February 23, 2006


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KT Tunstall, Eye to the Telescope
Virgin Records, 2006

Tunstall is one of those British sensations finally releasing her debut album here in the rebel colonies.

She’s of Scottish stock, though you wouldn’t know it by her smooth voice. Mix up equal parts Norah Jones and Janis Joplin, along with a pinch of Pat Benatar, and there’s your voice. Add in a bit of the modestly talented but gorgeous chick everyone fawned over at last week’s open mike and you have the whole image.

Far from just a pretty singer, though, Tunstall is the real deal. A few songs suffer from unneeded overproduction — a result, I suspect, of being composed on nothing but an acoustic guitar and getting built up later — but on the whole, Eye to the Telescope is a solid folk rock album.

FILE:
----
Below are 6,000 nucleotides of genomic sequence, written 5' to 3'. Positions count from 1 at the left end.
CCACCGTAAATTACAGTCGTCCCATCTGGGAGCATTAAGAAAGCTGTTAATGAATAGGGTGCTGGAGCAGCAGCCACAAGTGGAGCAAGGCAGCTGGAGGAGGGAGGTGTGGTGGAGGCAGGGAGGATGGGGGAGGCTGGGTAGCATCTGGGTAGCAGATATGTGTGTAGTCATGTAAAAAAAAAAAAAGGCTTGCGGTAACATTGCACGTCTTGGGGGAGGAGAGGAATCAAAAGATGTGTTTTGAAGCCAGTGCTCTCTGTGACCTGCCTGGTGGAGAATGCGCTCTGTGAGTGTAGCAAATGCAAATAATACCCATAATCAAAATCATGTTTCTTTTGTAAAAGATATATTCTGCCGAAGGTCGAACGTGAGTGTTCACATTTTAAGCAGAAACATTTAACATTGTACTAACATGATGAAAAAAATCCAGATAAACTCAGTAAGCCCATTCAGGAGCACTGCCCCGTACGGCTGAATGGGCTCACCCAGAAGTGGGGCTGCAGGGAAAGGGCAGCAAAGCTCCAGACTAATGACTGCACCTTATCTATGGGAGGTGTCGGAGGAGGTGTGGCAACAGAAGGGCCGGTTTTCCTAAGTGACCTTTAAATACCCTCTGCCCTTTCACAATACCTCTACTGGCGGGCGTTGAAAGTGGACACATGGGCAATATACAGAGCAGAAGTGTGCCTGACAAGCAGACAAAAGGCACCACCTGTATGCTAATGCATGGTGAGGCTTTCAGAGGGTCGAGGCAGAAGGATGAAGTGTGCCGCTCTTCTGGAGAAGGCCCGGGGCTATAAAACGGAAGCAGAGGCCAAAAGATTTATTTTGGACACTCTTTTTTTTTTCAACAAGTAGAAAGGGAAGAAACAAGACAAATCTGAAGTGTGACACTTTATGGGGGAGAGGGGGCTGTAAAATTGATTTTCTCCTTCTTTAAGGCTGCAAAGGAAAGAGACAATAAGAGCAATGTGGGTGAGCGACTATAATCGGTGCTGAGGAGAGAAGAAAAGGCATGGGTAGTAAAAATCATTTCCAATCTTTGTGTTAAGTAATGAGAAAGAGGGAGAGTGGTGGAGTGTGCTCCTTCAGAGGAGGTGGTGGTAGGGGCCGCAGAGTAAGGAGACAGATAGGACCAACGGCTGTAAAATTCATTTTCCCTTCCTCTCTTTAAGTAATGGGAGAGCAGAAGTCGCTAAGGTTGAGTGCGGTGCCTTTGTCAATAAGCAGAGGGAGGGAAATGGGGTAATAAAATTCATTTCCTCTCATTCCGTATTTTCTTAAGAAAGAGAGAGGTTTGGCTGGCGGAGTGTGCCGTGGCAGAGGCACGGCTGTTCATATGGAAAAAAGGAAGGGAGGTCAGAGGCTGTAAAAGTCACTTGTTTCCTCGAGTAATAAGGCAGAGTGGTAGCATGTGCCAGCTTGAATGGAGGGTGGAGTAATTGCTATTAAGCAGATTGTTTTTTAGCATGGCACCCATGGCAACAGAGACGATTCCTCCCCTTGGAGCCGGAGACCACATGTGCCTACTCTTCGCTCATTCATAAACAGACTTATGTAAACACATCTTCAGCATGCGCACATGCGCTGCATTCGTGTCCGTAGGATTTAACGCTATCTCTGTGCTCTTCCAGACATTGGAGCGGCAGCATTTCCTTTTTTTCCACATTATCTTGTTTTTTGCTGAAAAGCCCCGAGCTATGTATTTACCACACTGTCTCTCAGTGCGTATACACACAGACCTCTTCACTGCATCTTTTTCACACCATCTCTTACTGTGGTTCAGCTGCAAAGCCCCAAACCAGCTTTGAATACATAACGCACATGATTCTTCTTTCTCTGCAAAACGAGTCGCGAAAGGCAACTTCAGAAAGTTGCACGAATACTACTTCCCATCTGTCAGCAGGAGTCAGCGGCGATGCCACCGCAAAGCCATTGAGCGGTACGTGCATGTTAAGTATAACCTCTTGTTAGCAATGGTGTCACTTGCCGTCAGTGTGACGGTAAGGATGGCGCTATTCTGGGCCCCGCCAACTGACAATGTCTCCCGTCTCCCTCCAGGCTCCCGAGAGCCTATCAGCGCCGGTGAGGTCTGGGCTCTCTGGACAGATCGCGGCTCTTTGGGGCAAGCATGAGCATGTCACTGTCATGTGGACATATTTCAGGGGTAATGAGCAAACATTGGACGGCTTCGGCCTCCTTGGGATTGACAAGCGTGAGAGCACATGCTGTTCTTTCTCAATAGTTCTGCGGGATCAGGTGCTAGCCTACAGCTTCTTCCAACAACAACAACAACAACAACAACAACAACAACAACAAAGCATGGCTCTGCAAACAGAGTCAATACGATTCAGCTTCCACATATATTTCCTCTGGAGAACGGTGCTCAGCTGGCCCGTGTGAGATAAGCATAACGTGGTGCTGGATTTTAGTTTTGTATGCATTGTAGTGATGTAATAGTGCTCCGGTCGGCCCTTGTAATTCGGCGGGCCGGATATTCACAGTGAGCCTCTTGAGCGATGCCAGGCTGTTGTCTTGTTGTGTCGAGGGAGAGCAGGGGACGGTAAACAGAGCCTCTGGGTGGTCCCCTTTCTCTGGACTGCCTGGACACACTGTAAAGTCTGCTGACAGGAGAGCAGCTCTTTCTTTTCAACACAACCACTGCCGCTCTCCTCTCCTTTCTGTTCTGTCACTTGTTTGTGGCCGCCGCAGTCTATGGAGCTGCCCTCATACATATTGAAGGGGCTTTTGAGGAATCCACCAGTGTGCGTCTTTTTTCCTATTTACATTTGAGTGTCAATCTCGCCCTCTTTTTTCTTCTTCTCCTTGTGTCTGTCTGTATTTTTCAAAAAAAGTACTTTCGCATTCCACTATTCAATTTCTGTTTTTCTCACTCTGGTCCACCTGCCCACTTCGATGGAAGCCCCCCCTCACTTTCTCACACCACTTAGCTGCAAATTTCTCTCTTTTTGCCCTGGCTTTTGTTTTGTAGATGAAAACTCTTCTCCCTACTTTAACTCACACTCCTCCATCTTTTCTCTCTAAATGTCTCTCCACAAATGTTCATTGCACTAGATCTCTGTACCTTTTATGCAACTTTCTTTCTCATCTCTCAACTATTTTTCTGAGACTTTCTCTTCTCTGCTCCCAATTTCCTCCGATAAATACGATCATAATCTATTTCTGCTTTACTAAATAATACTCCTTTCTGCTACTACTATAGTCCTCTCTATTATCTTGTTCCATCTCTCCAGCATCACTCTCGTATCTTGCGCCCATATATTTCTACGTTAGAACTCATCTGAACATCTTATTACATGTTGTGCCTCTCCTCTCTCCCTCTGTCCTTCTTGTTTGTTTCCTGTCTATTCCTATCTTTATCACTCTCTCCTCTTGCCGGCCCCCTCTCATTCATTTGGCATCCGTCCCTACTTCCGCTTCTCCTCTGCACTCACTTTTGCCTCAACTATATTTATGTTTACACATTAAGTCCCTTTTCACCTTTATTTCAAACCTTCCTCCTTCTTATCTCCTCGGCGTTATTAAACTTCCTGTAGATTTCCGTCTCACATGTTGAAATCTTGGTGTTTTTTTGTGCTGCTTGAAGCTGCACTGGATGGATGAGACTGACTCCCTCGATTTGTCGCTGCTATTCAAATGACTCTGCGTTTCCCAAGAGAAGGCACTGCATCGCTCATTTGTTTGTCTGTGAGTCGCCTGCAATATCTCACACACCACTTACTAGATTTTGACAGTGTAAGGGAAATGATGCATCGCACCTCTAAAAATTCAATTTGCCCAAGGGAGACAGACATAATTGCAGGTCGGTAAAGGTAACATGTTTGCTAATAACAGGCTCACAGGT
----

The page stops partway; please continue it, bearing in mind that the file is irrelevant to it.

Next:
“Black Horse and the Cherry Tree” features Tunstall playing everything but drums, and the unimaginative drum track drags down an otherwise fantastic, driven song. She plays most of the instruments on all the tunes, in fact, and even did some of the illustrations in the CD booklet.

“Other Side of the World” opens the album with wistful but assertive longing, setting the stage for a bunch of songs about identity. “Suddenly I See” is the most boppy of all, as well as the most cheerfully cynical.

Unfortunately, the album doesn’t showcase Tunstall’s talent in performing live. Using a loop recorder, she lays down tracks on the fly and performs with herself on backing vocals or percussion. Personally, I think electric cellist Gideon Freudmann does this better than anyone, but Tunstall did it masterfully, managing to flabbergast Scott Simon on NPR.

There’s nothing groundbreaking here, but plenty to satisfy the coffeehouse crowd, especially when they’ve consumed enough caffeine to jump up and shake a little. Might’ve managed an A if she hadn’t rhymed “strife” and “life” on the second track. B+
— John “jaQ” Andrews